In my column today, I am going to follow-up on what I shared on last week, due to the fact that we are engaged in a war with an invisible enemy in the form of this plague called the coronavirus.
In my final installment of articles commemorating Black History Month, I am going to bring your attention to what I and quite a few other history buffs, students, and even one very prominent scholar consider as the five most eventful occurrences that advanced African-Americans in Dillon County.
I would have never imagined that one day I would write a piece in my weekly column about a plague that would be so potentially threatening and have an adverse effect on most of the known world.
When my son and I walked into the American Legion Hut (where we vote in my district of Dillon County) on February 29, 2020 to cast our ballets for our choice of who we wanted to represent us in the Presidential election in November, my Christian conviction forbid me from calling it pride, but I felt a sense of great joy and satisfaction with him accompanying me to cast his ballot.
I recently was given the very difficult assignment of presiding and being the one who would bring words of comfort to a bereaved family.
Today, I am going to continue my focus on matriarchs from a local perspective who were strong and courageous in their ability to hold their families together after their husbands died or their children’s father became dead-beat dads who made no effort to support their children.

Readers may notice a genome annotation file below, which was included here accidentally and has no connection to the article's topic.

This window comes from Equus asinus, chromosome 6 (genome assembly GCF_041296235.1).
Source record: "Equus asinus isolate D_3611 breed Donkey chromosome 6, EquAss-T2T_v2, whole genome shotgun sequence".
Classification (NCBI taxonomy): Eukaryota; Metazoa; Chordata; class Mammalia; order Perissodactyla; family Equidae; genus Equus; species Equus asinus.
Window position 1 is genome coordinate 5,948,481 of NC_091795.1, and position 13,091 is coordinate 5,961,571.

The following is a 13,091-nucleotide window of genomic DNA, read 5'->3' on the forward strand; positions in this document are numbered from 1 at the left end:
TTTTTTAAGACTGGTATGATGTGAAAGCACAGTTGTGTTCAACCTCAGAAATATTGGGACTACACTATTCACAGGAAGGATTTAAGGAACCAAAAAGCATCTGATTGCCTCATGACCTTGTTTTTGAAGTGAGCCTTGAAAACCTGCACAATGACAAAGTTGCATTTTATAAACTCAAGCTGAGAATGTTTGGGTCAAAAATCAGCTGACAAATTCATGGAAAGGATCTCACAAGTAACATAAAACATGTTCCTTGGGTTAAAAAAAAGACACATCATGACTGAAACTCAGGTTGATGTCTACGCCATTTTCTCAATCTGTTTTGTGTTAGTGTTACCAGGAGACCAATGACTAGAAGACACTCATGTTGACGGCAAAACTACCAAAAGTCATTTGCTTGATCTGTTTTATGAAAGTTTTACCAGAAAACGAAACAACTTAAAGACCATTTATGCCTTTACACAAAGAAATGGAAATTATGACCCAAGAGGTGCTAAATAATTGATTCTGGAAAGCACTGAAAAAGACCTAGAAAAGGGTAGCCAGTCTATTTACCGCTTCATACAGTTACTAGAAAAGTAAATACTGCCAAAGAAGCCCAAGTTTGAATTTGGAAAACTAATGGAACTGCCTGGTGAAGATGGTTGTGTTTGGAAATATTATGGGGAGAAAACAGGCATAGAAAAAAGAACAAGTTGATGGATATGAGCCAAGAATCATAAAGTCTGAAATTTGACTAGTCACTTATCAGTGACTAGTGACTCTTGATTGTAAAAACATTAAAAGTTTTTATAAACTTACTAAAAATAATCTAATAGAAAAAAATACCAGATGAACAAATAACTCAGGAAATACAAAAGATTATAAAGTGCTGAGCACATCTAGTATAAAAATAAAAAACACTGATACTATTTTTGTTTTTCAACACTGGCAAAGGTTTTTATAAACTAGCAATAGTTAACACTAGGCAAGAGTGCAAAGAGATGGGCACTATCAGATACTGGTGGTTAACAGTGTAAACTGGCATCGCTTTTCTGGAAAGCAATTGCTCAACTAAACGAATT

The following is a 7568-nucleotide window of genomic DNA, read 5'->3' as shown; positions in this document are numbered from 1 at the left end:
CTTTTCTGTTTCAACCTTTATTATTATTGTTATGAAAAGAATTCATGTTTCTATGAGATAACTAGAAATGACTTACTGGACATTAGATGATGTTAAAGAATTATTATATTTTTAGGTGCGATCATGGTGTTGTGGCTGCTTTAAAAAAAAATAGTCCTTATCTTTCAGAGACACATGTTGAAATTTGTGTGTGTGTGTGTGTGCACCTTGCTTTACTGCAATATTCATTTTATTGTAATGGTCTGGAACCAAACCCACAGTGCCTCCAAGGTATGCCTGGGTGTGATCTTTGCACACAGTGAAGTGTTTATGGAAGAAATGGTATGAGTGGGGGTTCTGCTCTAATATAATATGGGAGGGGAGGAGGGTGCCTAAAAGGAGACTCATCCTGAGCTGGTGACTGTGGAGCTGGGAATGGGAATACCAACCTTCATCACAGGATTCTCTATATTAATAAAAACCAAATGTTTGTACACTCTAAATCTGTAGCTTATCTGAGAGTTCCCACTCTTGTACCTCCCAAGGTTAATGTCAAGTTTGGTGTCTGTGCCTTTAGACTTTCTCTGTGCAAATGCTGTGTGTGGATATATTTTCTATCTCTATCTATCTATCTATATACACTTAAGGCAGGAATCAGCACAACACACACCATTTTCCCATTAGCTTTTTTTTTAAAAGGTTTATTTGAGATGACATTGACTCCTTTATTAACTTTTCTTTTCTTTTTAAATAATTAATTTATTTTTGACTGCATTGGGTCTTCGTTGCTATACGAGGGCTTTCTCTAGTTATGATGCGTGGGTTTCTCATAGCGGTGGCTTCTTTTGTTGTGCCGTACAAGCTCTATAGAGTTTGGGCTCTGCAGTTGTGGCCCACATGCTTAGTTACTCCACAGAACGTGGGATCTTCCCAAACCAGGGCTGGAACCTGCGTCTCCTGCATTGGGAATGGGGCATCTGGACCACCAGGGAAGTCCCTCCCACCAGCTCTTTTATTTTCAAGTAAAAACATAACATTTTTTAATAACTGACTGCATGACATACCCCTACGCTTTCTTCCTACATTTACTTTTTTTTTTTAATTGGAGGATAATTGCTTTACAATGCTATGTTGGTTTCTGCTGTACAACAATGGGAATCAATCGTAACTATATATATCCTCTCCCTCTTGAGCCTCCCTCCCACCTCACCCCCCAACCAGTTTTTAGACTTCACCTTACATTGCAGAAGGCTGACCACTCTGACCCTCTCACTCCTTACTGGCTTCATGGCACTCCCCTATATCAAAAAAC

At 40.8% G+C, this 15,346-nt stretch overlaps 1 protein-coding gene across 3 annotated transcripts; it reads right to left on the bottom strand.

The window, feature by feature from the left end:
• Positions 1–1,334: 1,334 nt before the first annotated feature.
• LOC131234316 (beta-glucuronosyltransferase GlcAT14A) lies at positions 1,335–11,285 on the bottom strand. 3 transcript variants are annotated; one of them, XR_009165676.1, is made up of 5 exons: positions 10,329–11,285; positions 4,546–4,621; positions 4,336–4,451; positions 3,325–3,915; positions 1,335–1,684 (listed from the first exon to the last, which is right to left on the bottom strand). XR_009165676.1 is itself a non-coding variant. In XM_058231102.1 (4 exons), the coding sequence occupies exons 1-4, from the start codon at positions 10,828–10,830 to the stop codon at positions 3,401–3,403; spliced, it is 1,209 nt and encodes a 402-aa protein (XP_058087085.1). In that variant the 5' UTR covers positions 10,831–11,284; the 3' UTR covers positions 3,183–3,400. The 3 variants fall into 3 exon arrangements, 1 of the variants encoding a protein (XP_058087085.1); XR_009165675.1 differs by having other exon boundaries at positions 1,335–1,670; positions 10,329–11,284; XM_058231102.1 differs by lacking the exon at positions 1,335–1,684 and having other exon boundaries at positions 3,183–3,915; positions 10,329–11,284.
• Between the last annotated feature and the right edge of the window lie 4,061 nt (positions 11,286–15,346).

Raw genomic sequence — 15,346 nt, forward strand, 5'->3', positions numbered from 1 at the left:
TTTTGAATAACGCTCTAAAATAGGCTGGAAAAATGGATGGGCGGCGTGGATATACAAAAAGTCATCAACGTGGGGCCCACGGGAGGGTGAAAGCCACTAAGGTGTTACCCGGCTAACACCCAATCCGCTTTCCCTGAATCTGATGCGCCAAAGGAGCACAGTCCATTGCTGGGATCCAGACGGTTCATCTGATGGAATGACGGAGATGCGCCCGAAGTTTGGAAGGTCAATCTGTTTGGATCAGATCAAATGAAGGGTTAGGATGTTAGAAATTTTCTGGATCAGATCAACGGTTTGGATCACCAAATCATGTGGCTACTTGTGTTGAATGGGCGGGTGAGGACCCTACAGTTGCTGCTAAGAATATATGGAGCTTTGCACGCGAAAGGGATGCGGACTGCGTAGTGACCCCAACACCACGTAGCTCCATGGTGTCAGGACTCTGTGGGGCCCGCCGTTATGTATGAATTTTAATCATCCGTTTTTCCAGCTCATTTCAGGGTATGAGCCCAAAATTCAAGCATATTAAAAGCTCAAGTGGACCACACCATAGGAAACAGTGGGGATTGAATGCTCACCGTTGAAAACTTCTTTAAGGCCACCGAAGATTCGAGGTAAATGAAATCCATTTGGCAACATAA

Since this is officially Black History Month (that was started by historian and scholar Carter G. Woodson back in 1926), I am going to start this month off by focusing my attention and emphasis on a subject that is, in my estimation, one of the most essential elements of the African-American culture and experience in the history of this nation.
I am going to use my column today to make some comments on justice and the death sentence and how these two things must be considered in the public discourse, if we are going to mete out sentences in a just and nondiscriminatory way.
With the beginning of a new year, as well as a new decade, in many aspects of life (that range from the personal to the collective) there are things that are very problematic and even foreboding that are looming over us like dark clouds before a torrential downpour.
Now that we have officially entered the year of 2020, I want to consider and comment on a few of the common resolutions that many people have made concerning the new year.